Time-Resolved Femtosecond Laser Spectroscopic Study of the Reaction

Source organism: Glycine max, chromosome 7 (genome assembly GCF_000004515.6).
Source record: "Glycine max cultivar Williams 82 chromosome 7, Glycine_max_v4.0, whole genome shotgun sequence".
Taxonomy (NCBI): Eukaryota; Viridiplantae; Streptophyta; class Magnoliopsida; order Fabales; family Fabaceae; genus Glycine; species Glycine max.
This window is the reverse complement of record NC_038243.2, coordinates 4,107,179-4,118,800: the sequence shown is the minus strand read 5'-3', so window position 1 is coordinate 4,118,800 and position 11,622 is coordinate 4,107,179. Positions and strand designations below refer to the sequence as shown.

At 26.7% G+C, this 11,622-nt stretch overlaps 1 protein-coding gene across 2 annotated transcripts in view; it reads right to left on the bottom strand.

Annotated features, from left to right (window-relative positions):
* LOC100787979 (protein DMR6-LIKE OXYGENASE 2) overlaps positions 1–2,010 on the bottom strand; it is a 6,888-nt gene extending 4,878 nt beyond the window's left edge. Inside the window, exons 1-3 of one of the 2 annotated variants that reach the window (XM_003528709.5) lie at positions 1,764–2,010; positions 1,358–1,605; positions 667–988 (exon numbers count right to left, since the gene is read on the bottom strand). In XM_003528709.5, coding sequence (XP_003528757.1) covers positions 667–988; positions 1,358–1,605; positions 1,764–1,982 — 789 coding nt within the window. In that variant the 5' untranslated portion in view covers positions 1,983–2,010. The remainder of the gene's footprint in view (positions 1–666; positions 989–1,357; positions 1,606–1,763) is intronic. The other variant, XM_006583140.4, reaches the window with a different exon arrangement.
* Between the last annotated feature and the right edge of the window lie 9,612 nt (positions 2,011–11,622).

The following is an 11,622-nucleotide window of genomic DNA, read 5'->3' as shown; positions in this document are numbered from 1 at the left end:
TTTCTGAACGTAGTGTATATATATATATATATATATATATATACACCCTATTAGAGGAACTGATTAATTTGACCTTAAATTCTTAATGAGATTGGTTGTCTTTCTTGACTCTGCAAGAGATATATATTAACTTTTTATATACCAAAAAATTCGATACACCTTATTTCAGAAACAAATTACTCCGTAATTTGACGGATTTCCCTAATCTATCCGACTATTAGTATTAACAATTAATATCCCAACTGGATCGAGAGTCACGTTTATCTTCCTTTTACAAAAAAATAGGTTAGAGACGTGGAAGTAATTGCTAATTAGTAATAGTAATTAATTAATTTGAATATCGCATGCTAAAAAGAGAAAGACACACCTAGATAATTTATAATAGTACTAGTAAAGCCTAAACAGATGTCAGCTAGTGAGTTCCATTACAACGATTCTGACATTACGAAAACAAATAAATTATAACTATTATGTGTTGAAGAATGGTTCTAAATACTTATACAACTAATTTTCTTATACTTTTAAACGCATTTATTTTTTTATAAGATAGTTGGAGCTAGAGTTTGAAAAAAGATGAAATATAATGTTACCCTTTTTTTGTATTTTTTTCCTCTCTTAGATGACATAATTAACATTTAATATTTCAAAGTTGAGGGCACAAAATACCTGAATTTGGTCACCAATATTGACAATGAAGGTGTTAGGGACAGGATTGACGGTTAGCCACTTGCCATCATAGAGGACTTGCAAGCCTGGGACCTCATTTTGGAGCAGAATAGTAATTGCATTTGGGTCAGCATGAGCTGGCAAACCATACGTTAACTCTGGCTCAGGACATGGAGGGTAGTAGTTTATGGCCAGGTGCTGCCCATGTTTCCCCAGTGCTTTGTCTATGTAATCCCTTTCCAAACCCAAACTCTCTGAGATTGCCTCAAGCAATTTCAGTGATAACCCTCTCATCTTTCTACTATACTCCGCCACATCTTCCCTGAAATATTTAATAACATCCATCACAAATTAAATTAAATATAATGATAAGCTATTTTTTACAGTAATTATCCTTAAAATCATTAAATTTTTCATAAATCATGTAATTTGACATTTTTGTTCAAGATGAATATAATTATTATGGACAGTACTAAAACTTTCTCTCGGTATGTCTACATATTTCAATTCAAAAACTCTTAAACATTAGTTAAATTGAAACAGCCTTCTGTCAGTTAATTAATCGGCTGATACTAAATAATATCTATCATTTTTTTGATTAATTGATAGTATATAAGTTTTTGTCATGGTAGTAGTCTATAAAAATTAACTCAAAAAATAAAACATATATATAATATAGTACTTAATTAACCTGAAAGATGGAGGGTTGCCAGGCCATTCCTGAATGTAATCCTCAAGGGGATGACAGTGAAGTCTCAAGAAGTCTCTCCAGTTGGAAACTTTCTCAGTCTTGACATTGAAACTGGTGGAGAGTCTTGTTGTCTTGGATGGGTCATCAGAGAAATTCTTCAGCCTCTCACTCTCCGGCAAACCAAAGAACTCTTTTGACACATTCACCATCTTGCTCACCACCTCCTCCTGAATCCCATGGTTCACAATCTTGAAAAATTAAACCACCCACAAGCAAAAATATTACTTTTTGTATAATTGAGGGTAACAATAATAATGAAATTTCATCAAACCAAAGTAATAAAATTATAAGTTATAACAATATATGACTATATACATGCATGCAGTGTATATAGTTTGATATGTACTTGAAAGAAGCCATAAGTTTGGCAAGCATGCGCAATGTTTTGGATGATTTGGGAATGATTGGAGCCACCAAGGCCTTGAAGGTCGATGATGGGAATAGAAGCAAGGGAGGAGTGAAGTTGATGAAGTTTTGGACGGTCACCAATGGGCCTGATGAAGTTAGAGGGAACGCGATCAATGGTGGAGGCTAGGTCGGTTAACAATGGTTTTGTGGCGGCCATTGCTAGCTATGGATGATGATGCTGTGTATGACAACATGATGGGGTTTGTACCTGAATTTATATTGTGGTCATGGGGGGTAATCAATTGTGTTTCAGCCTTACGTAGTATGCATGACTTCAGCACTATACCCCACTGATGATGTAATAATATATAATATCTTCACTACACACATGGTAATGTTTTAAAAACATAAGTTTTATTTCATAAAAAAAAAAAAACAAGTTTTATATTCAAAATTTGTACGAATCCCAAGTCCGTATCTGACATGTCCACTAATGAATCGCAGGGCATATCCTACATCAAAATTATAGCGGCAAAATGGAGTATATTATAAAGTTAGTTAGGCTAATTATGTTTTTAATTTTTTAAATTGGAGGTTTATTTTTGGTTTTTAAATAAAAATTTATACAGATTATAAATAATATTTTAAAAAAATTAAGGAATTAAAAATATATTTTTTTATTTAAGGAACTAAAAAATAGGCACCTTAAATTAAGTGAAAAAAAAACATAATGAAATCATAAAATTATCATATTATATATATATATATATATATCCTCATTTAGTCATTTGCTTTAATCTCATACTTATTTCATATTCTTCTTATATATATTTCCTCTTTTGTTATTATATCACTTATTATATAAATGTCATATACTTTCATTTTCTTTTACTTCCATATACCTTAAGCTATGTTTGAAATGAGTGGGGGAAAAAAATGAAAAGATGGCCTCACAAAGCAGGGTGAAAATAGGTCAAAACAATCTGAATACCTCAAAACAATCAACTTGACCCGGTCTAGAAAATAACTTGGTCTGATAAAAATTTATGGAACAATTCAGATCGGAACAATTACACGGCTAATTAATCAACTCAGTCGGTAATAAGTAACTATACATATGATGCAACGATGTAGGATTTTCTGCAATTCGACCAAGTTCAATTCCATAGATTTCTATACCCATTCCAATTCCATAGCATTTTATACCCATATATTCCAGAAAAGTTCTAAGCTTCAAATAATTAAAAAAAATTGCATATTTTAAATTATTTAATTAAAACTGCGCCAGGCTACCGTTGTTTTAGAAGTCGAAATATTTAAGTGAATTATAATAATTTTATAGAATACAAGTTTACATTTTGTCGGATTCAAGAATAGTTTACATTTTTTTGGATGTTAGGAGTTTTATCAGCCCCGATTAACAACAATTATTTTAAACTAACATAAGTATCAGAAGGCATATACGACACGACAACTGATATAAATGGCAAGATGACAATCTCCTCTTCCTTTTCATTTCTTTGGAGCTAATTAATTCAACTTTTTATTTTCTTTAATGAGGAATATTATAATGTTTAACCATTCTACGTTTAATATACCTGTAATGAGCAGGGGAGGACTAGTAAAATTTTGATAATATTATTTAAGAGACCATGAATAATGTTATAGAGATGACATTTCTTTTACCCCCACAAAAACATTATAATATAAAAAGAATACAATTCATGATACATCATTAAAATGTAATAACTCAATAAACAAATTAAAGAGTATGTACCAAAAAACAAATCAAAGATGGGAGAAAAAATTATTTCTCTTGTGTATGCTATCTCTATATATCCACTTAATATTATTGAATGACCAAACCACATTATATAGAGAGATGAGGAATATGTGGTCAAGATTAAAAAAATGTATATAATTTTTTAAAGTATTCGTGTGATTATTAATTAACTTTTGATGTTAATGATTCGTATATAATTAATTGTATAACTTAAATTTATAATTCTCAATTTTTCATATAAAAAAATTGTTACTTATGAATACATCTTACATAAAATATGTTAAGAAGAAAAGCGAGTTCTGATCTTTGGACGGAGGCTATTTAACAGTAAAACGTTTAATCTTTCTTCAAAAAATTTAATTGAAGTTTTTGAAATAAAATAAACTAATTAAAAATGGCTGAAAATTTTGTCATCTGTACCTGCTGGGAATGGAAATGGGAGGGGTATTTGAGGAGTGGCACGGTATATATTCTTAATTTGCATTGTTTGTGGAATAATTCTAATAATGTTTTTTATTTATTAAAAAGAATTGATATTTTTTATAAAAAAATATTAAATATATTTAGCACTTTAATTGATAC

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Being currently the second and potentially becoming the first cause of death in North America, cancer has been the focus of researchers from various areas of science. Chemotherapy is one of the leading treatment options for treating various types of cancer, particularly advanced cancers. Among different chemotherapeutic drugs currently used against cancer, cisplatin (CDDP) is considered as one of the most effective and widely used. Despite being the most successful drug in cancer chemotherapy, cisplatin has some shortcomings that restrict it from being more widely used. More than three decades of intensive research has not yet clearly explained why these shortcomings are associated with cisplatin treatment. Using the advanced “Pump-Probe Femtosecond Time-Resolved Transient Absorption Laser Spectroscopy” technique to study the reaction dynamics of cisplatin at the molecular level, we discovered new findings that make a profound contribution to our understanding of the mechanism of activity of CDDP as a very widely used and effective anticancer drug. By observing the reaction dynamics of cisplatin both in its reaction with electrons in water, and with all four DNA bases, in real time, we shed new light on the issues that have long been elusive for the last three decades. In addition to these two main research goals, we utilized the same methodology to examine the reaction dynamics of transplatin, which currently is not a clinically effective drug, despite being an isomer of cisplatin. In this part we mainly focused on examining the molecular reaction dynamics of transplatin photoactivation caused by UV irradiation. Here, we studied the transplatin reaction with electrons in water as well as with four DNA bases. Results obtained in this thesis work clearly reveal the mechanism underlying the cytotoxicity enhancement of this molecule after it is irradiated by UV radiation. The data obtained by our experiments provide a mechanistic understanding of this cytotoxicity enhancement at the molecular level. As the last goal in our research, we compared the explored reaction dynamics of cisplatin with its clinically ineffective trans isomer, transplatin. We believe that our understanding of one of these isomers, would also contribute to understanding of the other. The methodology we used to examine transplatin was the same as what we used for cisplatin. First, we monitored the possible reactions of transplatin with prehydrated electrons in water. After this, the dynamics of transplatin’s reactions with DNA bases were examined. For the first time, we directly observed the reactions of cisplatin and discovered that its extremely high reactivity with prehydrated electrons happens in an ultrafast process. We also showed the order of reactivity of all four DNA bases with cisplatin and transplatin to be G > A > C > T. Finally, in comparing cis and trans isomers of DDP, we discovered cisplatin to be about 50% more reactive, suggesting why it is much more cytotoxic. In all of these investigations we obtained promising results that revolutionize our understanding of the mechanism of action of cisplatin as a very important drug in current cancer chemotherapy.